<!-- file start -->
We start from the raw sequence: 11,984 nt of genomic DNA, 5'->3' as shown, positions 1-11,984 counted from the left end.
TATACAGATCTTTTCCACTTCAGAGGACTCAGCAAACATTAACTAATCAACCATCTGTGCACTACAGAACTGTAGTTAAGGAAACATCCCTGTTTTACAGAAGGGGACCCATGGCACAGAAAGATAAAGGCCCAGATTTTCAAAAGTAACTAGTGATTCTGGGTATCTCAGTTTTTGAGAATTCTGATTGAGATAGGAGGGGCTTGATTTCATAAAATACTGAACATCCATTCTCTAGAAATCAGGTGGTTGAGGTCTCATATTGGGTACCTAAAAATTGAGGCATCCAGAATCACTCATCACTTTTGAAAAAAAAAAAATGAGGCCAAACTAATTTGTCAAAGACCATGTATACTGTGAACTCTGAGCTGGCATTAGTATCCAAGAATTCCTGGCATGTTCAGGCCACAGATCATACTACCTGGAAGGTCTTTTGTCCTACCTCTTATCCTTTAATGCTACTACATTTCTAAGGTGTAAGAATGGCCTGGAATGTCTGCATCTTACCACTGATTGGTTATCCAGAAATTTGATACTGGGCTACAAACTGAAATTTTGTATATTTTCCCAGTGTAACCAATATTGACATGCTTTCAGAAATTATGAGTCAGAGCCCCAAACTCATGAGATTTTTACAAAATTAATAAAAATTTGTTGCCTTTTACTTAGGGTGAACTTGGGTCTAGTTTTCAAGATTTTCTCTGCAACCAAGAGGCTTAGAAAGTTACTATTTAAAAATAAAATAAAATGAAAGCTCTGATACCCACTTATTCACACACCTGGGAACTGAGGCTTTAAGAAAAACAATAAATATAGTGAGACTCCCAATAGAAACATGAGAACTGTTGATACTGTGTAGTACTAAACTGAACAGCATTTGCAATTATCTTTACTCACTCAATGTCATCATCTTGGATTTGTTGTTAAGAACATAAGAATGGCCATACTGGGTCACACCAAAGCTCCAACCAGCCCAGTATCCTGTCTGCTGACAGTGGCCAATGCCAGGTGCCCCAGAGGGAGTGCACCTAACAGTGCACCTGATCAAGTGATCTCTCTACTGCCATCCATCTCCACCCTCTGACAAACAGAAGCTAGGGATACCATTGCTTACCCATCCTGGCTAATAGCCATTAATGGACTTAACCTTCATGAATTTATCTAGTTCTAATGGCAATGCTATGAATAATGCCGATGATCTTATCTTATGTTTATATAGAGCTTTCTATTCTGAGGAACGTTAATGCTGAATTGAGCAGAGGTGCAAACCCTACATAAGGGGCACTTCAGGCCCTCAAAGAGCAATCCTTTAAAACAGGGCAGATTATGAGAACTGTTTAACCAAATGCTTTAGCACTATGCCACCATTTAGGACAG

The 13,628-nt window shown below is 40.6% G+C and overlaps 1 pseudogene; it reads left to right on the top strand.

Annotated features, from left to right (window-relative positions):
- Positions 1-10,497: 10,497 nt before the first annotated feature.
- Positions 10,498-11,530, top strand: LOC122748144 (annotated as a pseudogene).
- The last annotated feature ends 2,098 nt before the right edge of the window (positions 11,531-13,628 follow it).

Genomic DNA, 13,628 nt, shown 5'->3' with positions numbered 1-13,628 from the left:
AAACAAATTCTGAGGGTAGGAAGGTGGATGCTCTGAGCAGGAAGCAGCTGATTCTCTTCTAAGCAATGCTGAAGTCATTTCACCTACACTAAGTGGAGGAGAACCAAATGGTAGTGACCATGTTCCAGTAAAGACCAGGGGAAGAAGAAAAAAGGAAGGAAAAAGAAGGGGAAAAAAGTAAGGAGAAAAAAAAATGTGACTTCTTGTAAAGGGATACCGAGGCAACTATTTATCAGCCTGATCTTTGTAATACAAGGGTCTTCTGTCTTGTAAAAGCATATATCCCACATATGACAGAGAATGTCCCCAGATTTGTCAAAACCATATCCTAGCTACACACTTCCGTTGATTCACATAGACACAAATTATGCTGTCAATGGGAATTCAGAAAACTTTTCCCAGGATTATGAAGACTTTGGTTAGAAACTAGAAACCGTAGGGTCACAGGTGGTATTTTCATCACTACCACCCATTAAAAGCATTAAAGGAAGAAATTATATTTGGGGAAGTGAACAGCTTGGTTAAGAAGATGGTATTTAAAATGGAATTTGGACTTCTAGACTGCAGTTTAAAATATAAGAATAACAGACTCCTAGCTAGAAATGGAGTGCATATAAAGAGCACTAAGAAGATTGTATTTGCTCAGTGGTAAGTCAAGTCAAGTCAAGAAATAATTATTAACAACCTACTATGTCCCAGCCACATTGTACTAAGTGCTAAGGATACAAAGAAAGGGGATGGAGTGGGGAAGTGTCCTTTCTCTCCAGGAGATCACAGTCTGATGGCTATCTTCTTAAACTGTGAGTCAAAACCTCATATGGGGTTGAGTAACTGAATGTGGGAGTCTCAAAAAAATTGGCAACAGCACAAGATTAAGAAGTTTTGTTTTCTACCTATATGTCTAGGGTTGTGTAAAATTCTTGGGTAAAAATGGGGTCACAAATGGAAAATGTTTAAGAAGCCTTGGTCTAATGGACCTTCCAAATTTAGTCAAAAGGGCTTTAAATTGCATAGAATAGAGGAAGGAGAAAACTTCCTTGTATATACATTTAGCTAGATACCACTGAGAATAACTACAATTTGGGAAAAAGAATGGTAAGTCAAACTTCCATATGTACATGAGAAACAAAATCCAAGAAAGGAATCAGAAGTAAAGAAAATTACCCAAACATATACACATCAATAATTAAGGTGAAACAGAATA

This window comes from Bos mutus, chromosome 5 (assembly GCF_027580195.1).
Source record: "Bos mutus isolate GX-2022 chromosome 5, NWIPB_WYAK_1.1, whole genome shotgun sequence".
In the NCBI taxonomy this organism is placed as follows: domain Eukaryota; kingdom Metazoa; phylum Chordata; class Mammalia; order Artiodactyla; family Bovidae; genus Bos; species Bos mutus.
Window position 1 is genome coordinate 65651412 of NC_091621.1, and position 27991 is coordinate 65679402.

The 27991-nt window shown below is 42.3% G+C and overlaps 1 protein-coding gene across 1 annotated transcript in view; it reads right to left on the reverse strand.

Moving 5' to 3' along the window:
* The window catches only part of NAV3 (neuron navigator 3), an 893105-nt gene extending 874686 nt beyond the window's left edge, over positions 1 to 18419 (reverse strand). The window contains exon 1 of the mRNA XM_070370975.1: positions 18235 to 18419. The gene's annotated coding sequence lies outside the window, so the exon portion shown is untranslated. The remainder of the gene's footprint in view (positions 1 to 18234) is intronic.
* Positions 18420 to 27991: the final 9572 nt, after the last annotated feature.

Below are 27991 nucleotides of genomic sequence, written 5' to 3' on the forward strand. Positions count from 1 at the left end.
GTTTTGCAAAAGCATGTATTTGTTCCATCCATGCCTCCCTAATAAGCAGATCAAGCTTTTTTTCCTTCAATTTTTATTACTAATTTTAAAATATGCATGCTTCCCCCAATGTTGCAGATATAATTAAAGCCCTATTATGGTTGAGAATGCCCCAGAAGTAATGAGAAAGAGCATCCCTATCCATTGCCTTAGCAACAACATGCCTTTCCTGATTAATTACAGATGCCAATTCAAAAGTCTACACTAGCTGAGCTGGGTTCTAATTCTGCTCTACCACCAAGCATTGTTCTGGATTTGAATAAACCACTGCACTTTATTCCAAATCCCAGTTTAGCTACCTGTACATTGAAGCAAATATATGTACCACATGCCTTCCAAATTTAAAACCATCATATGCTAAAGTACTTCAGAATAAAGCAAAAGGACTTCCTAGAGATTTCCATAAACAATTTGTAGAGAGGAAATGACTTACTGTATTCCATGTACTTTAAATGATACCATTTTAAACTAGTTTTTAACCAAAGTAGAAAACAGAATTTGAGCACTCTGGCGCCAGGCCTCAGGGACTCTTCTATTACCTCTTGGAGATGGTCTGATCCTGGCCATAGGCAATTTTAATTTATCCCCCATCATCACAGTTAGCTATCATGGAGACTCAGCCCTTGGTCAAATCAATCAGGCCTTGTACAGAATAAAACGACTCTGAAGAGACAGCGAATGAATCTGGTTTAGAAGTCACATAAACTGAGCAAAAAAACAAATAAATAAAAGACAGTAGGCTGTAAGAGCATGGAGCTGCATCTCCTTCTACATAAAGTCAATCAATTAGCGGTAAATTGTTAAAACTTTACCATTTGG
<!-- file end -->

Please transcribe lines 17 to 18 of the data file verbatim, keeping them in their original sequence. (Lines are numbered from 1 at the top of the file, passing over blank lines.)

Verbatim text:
* Positions 18420 to 27991: the final 9572 nt, after the last annotated feature.

Below are 27991 nucleotides of genomic sequence, written 5' to 3' on the forward strand. Positions count from 1 at the left end.